Saint Ignatius of Antioch
Ignatius led the Christians of Antioch during the reign of the Roman Emperor Domitian, the first of the emperors to proclaim his divinity by adopting the title “Lord and God.”
On Oct. 17, the Roman Catholic Church remembers the early Church Father, bishop, and martyr Saint Ignatius of Antioch, whose writings attest to the sacramental and hierarchical nature of the Church from its earliest days. Eastern Catholics and Eastern Orthodox Christians celebrate his memory on Dec. 20.
In a 2007 general audience on St. Ignatius of Antioch, Pope Benedict XVI observed that “no Church Father has expressed the longing for union with Christ and for life in him with the intensity of Ignatius.” In his letters, the Pope said, “one feels the freshness of the faith of the generation which had still known the Apostles. In these letters, the ardent love of a saint can also be felt.”
Born in Syria in the middle of the first century A.D., Ignatius is said to have been personally instructed – along with another future martyr, Saint Polycarp – by the Apostle Saint John. When Ignatius became the Bishop of Antioch around the year 70, he assumed leadership of a local church that was, according to tradition, first led by Saint Peter before his move to Rome. Although St. Peter transmitted his Papal primacy to the bishops of Rome rather than Antioch, the city played an important role in the life of the early Church. Located in present-day Turkey, it was a chief city of the Roman Empire, and was also the location where the believers in Jesus' teachings and his resurrection were first called “Christians.”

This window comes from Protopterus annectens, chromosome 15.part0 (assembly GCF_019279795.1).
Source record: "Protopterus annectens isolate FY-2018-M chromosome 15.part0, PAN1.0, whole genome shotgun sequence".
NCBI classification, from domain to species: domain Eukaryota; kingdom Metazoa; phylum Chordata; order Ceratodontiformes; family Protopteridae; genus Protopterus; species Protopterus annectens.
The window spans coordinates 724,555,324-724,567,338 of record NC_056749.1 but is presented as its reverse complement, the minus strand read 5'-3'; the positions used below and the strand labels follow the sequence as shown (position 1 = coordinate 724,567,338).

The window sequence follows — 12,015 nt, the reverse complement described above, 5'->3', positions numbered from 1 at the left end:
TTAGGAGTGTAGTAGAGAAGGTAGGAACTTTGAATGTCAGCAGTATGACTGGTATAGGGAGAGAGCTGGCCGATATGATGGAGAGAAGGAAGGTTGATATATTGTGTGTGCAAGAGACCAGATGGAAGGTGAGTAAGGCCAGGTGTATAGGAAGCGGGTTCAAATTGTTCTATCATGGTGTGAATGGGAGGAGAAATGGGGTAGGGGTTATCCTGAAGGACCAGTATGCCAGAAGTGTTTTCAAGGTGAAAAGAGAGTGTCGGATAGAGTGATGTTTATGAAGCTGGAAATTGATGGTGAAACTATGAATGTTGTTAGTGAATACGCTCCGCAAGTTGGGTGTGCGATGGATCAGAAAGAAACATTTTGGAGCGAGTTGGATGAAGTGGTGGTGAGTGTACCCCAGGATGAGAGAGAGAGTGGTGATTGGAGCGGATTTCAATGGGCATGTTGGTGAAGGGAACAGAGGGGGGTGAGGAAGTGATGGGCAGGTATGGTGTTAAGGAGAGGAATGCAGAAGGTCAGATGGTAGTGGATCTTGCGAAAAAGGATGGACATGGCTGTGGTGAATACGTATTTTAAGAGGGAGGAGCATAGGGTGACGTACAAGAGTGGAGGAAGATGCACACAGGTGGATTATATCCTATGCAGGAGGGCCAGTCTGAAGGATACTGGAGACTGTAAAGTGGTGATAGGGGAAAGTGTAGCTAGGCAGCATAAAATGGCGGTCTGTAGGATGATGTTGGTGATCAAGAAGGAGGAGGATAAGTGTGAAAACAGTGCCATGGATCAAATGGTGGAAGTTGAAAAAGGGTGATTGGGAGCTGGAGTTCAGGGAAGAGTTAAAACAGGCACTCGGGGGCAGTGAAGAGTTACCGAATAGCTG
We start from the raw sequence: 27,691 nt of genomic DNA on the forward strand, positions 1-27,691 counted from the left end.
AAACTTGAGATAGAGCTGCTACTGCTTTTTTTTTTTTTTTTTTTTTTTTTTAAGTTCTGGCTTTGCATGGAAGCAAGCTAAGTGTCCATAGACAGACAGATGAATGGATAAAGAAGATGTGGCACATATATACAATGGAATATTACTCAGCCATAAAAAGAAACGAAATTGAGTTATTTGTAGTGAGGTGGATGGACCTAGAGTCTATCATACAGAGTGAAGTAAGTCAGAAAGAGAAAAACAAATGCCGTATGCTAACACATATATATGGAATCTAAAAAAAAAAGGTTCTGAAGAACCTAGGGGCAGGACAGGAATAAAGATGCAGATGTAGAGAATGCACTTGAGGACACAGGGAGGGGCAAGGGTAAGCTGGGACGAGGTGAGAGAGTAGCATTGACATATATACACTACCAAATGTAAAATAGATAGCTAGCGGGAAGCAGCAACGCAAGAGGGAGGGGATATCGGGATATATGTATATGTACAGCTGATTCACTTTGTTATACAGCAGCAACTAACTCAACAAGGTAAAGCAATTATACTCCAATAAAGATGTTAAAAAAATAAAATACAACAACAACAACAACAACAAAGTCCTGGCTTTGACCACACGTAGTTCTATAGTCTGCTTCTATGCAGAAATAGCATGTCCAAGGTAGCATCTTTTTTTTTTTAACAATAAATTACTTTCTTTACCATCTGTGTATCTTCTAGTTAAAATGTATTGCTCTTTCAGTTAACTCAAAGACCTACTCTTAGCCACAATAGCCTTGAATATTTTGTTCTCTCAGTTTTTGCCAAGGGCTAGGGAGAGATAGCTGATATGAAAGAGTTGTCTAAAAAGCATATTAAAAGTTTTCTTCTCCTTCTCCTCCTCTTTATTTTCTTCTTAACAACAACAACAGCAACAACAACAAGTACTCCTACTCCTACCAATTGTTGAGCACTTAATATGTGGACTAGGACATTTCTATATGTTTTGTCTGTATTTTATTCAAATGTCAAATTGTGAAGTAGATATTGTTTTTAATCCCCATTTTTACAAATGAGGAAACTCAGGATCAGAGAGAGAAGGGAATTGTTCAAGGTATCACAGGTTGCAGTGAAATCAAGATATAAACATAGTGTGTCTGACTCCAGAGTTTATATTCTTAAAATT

Ignatius led the Christians of Antioch during the reign of the Roman Emperor Domitian, the first of the emperors to proclaim his divinity by adopting the title “Lord and God.” Subjects who would not give worship to the emperor under this title could be punished with death. As the leader of a major Catholic diocese during this period, Ignatius showed courage and worked to inspire it in others.
After Domitian's murder in the year 96, his successor Nerva reigned only briefly, and was soon followed by the Emperor Trajan. Under his rule, Christians were once again liable to death for denying the pagan state religion and refusing to participate in its rites. It was during his reign that Ignatius was convicted for his Christian testimony and sent from Syria to Rome to be put to death.
Escorted by a team of military guards, Ignatius nonetheless managed to compose seven letters: six to various local churches throughout the empire (including the Church of Rome), and one to his fellow bishop Polycarp who would give his own life for Christ several decades later.
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